cured a license, but Miss Etherly
charges that Father Abbott refused
to perform the ceremony and person
ally carried the license back to the
clerk of court telling him not to is
sue another. Walsh has since refused
tq disobey the order of the prelate.
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$2.40 PER YEAft.
STREETS OFLONDON
Nearly All of Them Were Named
After Someone.
Each Has a Meaning, but Owing to
Misspelling, Etc., It Is Impossible
to Conjecture Their Original
Purport.
London.Those who are most fa
miliar with the London streets prob
ably think least about their history.
But the stranger who at rare inter
vals, or possibly for the first time in
his life, visits the metropolis, must
often speculate as to the origin of
this or that thoroughfare, or wonder
how some of the curiously-named
streets he passes through came by
their names. Since it has always
been the custom in this country to
name the ways of towns and cities
after somebody or something, one may
be sure that every one of the names
of London streets once had a special
meaning, though that meaning has so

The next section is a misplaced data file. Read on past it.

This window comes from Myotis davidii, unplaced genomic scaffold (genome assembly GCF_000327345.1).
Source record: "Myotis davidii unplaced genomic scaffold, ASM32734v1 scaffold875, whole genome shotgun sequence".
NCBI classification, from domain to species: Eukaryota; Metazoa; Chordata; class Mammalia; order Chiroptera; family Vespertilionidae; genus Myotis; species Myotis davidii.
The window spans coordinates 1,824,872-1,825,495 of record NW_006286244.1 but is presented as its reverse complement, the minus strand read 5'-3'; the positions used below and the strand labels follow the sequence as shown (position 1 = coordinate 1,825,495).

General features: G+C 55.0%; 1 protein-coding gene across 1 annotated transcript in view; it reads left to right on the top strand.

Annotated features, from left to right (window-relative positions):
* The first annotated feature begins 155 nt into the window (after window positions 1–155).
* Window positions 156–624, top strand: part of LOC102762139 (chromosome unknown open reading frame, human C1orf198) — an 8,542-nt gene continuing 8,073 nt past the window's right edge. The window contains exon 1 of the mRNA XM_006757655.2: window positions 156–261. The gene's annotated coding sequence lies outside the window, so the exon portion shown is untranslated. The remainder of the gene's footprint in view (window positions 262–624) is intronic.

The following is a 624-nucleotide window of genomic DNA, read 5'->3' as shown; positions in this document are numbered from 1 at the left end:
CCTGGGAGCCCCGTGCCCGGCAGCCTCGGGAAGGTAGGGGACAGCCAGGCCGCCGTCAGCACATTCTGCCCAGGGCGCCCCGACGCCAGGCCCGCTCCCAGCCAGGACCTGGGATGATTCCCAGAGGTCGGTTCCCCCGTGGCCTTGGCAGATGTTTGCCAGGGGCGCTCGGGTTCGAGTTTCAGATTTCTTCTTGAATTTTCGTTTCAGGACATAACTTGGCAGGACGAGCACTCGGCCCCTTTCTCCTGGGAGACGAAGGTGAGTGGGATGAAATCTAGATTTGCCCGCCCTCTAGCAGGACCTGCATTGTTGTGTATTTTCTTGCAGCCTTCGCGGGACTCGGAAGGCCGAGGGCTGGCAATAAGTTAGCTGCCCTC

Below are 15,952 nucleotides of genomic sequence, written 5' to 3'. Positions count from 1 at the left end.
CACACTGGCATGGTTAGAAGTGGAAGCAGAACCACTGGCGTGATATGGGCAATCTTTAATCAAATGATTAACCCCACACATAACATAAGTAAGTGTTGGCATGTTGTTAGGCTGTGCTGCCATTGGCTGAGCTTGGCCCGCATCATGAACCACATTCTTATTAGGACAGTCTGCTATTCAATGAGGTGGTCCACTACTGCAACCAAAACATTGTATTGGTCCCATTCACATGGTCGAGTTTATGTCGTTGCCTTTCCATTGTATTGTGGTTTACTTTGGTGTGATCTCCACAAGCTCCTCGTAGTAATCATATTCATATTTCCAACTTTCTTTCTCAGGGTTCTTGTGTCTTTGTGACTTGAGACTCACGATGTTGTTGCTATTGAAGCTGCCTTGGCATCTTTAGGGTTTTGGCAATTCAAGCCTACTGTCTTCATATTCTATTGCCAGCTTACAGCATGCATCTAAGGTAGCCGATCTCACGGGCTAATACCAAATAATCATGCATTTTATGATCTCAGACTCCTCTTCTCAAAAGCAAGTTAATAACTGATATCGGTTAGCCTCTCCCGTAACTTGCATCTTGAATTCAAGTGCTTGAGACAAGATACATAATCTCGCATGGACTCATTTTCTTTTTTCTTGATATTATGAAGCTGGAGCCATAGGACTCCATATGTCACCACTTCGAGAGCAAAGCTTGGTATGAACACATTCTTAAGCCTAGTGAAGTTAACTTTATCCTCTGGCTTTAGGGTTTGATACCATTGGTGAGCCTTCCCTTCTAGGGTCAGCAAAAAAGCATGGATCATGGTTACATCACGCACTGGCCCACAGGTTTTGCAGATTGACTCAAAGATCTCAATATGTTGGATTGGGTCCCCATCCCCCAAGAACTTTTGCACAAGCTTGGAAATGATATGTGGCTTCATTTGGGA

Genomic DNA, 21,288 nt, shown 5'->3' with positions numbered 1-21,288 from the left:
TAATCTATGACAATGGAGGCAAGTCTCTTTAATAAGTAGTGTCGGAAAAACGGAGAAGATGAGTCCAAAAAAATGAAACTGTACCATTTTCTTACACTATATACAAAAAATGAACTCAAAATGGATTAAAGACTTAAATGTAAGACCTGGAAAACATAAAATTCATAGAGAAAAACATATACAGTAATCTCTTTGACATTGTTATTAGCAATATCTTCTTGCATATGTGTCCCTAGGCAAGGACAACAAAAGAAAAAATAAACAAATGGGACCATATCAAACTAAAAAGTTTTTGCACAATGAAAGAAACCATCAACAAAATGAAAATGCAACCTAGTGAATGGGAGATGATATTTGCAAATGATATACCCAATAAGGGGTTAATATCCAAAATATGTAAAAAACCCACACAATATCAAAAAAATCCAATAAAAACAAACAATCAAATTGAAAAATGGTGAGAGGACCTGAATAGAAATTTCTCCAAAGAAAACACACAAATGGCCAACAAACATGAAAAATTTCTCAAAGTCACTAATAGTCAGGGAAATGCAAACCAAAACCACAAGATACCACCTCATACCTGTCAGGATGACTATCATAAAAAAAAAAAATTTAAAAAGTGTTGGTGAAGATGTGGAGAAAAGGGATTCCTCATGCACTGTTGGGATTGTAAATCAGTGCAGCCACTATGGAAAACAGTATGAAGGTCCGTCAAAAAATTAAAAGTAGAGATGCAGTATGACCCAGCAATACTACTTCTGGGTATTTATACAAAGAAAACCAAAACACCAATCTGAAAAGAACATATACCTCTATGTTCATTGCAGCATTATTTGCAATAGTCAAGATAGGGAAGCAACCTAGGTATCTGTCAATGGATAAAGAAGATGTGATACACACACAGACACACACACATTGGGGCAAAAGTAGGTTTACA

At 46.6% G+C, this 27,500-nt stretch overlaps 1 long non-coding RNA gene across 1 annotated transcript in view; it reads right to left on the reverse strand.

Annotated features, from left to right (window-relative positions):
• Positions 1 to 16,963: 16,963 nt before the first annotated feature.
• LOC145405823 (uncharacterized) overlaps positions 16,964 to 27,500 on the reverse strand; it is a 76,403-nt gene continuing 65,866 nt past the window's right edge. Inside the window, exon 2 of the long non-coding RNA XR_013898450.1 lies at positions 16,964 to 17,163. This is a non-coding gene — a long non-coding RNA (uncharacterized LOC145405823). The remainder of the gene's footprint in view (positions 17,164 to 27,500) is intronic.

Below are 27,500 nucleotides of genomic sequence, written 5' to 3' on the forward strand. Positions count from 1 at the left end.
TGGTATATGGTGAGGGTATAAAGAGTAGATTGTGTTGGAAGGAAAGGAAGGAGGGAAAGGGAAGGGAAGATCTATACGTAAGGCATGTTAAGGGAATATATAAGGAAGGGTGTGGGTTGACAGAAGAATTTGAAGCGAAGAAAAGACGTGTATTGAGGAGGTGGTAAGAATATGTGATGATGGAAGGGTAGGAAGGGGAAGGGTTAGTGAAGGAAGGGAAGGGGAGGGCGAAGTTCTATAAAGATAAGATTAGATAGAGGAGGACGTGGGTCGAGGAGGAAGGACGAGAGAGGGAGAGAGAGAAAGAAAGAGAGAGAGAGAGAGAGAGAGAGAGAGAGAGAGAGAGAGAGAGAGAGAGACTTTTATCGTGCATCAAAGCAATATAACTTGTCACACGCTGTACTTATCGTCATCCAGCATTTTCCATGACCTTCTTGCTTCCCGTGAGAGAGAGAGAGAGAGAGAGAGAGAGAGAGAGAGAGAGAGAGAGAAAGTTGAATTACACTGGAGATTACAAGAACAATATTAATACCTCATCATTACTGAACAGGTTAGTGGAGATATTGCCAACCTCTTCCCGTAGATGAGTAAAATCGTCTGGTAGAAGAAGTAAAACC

much lost its point in the course of
time, or the original spelling has been
so corrupted, that it is now in many
cases practically impossible even to
conjecture the original purport of
the place-names of the metropolis.
Many London thoroughfores, like
many a country village, probably owe
their names to the existence of some
hostelry in the immediate neighbor
hood, and around which, in course of
time, other houses were built, so that
at last a street was formed. Hanging
Sword alley, off Whitefriars street,
and Catherine Wheel alley, near Liv
erpool street station, no doubt ob
tained their names in this manner.
Gracechurch street, city, is said to
have had nothing whatever to do
with that particular virtue in the be
ginning, and perhaps there is no
more of it there nowadays than there
used to be. It was originally spelled
"Grass-church," because of the grass
that once grew along its edges, or on
account of the fact that venders of
herbs dwelt there.
Holborn is another corruption of a
perfectly different word. Originally
it was "Old Bourne" or "Hill Bourne,"
so-called from the stream which broke